This factsheet is about granting a Power of Attorney to a person who can decide or act for you when you are or will no longer be able to do that for yourself.  We give you advice on how to avoid or resolve problems when you are thinking about granting Power of Attorney. This factsheet is intended to help you understand the legal background of our advice. It also contains suggestions for practical steps you can take to save time and money.

Granting a Power of Attorney ensures that a trusted person or persons of your choice are legally allowed to take over the management of your affairs at a time when you are unable to act or make decisions yourself. The decisions could relate to financial or welfare matters, or both.

You might be unable to act yourself because of an absence abroad, or for reason of physical incapacity A Power of Attorney can also be crucial for an adult who is unable to make decisions for themself because of mental incapacity and if this is to be covered, there are some additional legal requirements for the document which appoints the Attorney

Figures estimate that at any one time some 100,000 adults in Scotland have a significant impairment to their legal capacity to make decisions and a Power of Attorney will help them and their family and friends or carers in such a situation.

What is a Power of Attorney?

A Power of Attorney is a written document where the “granter” appoints one or more people to act as their Attorney, in the event that they cannot act for themselves. The Attorney is given specific powers which can relate to financial matters or welfare matters, or both.

When should I prepare a Power of Attorney?

Very often, friends and family will become concerned about a person’s ability to manage their financial or welfare affairs and will consult a solicitor to prepare a Power of Attorney for them. It can often be too late for this person to grant the Power of Attorney because the granter must understand the nature and extent of the deed at the time of granting.

To avoid this, we advise clients to prepare a Power of Attorney earlier and at a time when they are likely to consider issues of “legal capacity” to be irrelevant for them. Our clients then have the reassurance that the document is a safeguard for their future which will not be used until it is required.

It is possible to stipulate that the Power of Attorney should not be activated unless a doctor certifies that capacity to make decisions has been lost

Different types of Attorney

If financial powers are given, the Attorney can be authorised to act before or after capacity is lost. If the Attorney has authority to act after capacity has been lost, the Attorney is known as a “Continuing Attorney”

If welfare powers are given, the Attorney can only act after capacity has been lost, The Attorney is called a “Welfare Attorney” and is typically given powers to make decisions about such matters as accommodation and care provision for the granter.

Who can act as an Attorney?

You can choose who you would like to act on your behalf. A Welfare Attorney has to be an individual. A Continuing Attorney can also be an individual but it could also be a body such as Morton Fraser Trustees Limited.

The granter should be confident that their Attorney is someone who will be aware of their wishes and how they would like them to act on their behalf.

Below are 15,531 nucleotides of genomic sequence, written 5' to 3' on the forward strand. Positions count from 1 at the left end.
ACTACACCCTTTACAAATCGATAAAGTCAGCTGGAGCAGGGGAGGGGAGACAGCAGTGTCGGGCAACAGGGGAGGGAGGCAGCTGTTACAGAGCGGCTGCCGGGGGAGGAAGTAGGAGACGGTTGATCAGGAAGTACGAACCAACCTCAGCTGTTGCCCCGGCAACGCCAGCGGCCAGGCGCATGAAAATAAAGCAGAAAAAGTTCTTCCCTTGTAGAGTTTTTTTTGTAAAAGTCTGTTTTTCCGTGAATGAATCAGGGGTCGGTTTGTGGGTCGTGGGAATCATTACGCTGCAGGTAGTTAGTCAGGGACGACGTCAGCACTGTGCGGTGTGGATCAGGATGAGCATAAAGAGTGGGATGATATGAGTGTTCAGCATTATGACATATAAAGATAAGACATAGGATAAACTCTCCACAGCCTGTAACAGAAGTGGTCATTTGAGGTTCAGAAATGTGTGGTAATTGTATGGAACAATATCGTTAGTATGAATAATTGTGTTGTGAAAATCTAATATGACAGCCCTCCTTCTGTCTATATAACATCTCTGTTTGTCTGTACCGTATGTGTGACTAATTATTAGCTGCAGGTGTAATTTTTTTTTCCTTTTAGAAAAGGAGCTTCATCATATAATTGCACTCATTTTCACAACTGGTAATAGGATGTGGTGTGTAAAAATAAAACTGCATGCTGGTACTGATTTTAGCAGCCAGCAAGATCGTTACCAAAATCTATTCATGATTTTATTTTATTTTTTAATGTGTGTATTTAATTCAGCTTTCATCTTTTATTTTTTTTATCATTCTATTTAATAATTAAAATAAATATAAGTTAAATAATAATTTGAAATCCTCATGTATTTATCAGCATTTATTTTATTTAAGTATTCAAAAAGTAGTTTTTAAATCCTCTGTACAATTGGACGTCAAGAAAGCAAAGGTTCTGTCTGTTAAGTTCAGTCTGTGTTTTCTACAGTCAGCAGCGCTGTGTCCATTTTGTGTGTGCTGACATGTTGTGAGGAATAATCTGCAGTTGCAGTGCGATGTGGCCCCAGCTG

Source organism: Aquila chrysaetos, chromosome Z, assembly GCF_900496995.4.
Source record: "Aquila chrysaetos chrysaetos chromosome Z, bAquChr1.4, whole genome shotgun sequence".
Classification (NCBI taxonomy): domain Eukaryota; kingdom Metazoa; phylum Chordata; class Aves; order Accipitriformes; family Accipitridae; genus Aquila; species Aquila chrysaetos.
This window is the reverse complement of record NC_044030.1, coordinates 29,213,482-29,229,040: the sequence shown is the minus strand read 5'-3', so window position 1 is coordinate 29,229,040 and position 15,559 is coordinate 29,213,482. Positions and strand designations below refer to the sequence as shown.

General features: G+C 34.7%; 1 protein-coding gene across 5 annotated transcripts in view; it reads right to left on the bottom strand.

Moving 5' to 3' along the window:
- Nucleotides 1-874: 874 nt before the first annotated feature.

Can the same person be appointed as Continuing and Welfare Attorney?

Yes, the same person can be appointed as Continuing and Welfare Attorney, however you may prefer that welfare matters are looked after by a family member or a friend, rather than a person with whom you have a professional relationship.

What are the legal requirements for a Continuing or Welfare Power of Attorney?

A Power of Attorney is a written document which is signed by the granter. It must state that the Attorney’s powers will continue, even if the granter has lost capacity to deal with the matters covered by the powers in the document. A solicitor, medical practitioner, or advocate must speak with the granter before they sign and then certify that the granter (1) understands the nature and extent of the deed and (2) they were not unduly influenced before they signed the deed. The document must then be registered with the Public Guardian (an officer of the court) before it can be used.


Understandably, the granter of a Power of Attorney will want to be sure that their Attorney always acts in their best interests, particularly if they no longer have capacity. There is legislation which protects the granter and an officer of the Court, the Public Guardian oversees the operation of all Continuing and Welfare Attorneys.

All Attorneys must act in accordance with the general principles of The Adults with Incapacity Act (Scotland) 2000. For example all interventions must be of benefit to the adult and the Attorney should not intervene unless it is the minimum intervention necessary to benefit the adult. The Public Guardian has powers to investigate any complaints or circumstances regarding the operation of any Continuing or Welfare powers.

What if an adult does not have the capacity to grant Power of Attorney?

If a Power of Attorney cannot be signed because the granter does not understand the nature and extent of the document; other procedures are available under the Adults with Incapacity (Scotland) Act 2000. The procedures are designed to ensure that an adult will always be fully protected in connection with their financial and welfare affairs, however they are more costly and time consuming than the use of a Power of Attorney.